Of particular relevance is work directed by Professor Arthur Demarest of Vanderbilt University. Under the title of the Petexbatun Regional Archaeo logical Project, personnel from Vanderbilt and other institutions worked in northern Guatemala from 1989 to 1996. Analysis and writing up the results have continued since then. The Petexbatun area (see map on p. 52) where they chose to work was already known to include sites with defensive walls. Sensitive to the skittishness with which many Mayanist scholars still viewed the question of warfare, Demarest’s group took unusual precautions to get abundant and detailed data on the scale of ancient warfare for which they might find evidence.

The new discoveries reflect what happened in the eighth and ninth centuries AD That is not, of course, the same historical period—the range be tween AD 200 and 400—that we have been talking about and that included the Cumorah conflict. Yet the results from the Petexbatun excavations shed strong new light on the nature and scope of Mesoamerican wars. What the project found is that a whole region’s population had been virtually de stroyed by “a state of endemic siege and fortification warfare.”28 Hasty fortifications were thrown up in cities and villages of the area around AD 760. Based on deciphered inscriptions probably dated to AD 761, the regional capital, the ruined city now called Dos Pilas, was overrun by attackers (probably from the nearby site called Tamarindito). That historical crisis left behind only straggling remnants of the Dos Pilas area’s population huddled together in a few defensive strong points. Within a few years the remaining population in the region became “balkanized” into a series of tiny mini-kingdoms, in some cases hardly more than a single settlement in size. The little settlements perched atop the most naturally defensible hilltops, but farmers were left at peril from raiding parties if they went out to till their fields. Each petty lord over these groups may have assumed that with luck he could become master of the whole region and live in prosperity like the lords of Dos Pilas before their fall. But they were left without sufficient resources to carry on anything like the level of civilization from which they had recently fallen. Within decades the population of the area declined drastically. Only 5 to 10 percent of the original population remained.29 The villages represented all the political structure left after the socioeconomic disintegration. Meanwhile, however, a few hundred miles away through the jungles, other regions were apparently still flourishing.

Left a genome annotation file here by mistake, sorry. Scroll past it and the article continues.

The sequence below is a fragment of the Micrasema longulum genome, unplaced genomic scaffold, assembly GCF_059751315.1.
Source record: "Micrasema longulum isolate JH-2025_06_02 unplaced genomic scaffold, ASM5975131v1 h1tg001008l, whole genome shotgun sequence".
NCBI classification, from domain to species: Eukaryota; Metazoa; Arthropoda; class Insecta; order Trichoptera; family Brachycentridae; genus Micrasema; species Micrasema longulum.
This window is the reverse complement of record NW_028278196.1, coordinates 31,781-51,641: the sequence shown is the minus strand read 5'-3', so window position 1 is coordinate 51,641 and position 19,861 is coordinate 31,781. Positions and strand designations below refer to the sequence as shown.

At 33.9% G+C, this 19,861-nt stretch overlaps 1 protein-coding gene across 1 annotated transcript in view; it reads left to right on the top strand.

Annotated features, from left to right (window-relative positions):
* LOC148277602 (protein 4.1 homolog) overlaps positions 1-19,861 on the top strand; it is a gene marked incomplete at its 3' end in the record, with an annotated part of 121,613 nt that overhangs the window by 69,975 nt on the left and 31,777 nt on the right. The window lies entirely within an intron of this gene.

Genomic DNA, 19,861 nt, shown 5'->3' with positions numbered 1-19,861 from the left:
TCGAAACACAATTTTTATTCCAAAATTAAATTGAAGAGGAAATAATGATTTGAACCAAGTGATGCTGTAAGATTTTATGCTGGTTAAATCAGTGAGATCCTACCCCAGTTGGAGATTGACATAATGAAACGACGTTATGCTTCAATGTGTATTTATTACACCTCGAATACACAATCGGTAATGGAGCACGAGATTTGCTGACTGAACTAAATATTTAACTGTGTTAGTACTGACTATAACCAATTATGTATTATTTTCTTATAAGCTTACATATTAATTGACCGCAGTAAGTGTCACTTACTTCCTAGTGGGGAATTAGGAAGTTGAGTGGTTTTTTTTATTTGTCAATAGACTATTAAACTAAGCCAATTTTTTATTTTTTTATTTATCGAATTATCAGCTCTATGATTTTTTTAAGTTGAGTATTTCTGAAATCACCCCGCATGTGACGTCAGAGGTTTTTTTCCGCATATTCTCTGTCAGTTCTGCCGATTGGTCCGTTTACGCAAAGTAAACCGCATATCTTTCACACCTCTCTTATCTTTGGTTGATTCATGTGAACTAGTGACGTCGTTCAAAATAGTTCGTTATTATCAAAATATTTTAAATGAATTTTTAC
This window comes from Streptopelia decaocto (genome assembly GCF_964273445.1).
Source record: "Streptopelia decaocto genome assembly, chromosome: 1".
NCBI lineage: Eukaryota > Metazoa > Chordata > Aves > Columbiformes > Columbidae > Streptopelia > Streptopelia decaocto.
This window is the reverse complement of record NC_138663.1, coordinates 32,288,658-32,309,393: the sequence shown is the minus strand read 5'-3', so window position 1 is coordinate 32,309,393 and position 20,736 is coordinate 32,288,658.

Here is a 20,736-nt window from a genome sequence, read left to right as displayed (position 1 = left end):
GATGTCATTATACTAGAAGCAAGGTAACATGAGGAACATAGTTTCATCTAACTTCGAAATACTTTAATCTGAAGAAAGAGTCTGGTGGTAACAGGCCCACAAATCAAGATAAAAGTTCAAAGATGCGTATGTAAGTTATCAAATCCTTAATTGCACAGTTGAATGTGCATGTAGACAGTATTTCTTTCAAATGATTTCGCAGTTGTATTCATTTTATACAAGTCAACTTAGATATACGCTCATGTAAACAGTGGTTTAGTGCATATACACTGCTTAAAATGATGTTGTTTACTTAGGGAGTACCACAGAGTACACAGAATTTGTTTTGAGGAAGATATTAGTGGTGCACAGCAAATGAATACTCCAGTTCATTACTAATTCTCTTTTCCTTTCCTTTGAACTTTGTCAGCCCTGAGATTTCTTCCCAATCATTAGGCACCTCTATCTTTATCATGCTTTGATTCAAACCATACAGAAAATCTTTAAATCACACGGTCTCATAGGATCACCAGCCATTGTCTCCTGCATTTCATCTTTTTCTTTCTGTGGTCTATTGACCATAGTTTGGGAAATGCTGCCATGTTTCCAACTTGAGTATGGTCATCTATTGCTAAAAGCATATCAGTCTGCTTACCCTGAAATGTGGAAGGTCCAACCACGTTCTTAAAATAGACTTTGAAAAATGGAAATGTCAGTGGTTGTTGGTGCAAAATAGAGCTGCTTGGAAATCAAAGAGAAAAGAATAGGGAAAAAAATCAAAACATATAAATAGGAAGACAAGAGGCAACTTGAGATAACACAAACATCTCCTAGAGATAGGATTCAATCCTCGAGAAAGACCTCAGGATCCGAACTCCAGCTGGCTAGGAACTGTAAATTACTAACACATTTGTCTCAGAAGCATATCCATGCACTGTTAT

It took about 70 years to play out the whole process in the Petexbatun territory (the Nephites’ decline and disappearance took a little over 60 years). The Petexbatun rulers left were only pitiful versions of the proud, wealthy masters who had controlled the area’s cities a few generations before. Yet even after their zone had been destroyed as a social entity, the remnants could still huff and puff and hustle about in small-scale wars and commerce that were sort of ghostly imitations of what had been earlier. The Nephites spared by the Lamanites in the wake of their final retreat because they did “deny the Christ” (Moroni 1:2), as well as those who “deserted over unto the Lamanites” (Moroni 9:24), probably lived in tenuous conditions rather like the eighth-century survivors of Dos Pilas—alive but troubled by the social catastrophe that had hit them.

For generations Mesoamerican archaeologists had spoken of the great “collapse of the Maya” in the southern lowlands of the Yucatan Peninsula that took place about AD 830–900 as though it were a unique event. But now we are discovering that such historical crises in the Mesoamerican sequence owing to warfare, social chaos, and depopulation were not limited to that one most-discussed event. As we have seen, the Petexbatun debacle of the period AD 760–830 has proved to be a precursor or virtual rehearsal for the wider collapse from 830 on that left desolate most of the other southern Maya cities.

Two other regions display similar evidence for wars of annihilation. In one case 10 fortified sites in the northwestern Yucatan plains that probably date to about AD 900 have been investigated by archaeologist Bruce Dahlin.30 Most of them are marked by makeshift barricades thrown up to defend against invasion. In some cases the thrown-together walls were of material scavenged from nearby structures, but the defenses were not even finished before they failed. Furthermore, they were left in place, from which Dahlin concludes those settlements must have been abandoned suddenly and not reoccupied—that is, their condition was a result of “military defeat in wars of annihilation.”

A similar picture has emerged for the Puuc region of Yucatan. That zone had prospered temporarily even while the Maya cities in the south that centered on the great site we call Tikal were dying. Markus Reindel now postulates for the Puuc “a sudden collapse” and abandonment of its cities by the ruling elite around AD 900–925.31

In addition, there are reasons to believe that the pattern of military catastrophes began back in the days of the Jaredites. Some Olmec sites and art from the era before 500 BC seem to show destructions that could also prove to be due to the annihilation of those who built the fortifications.32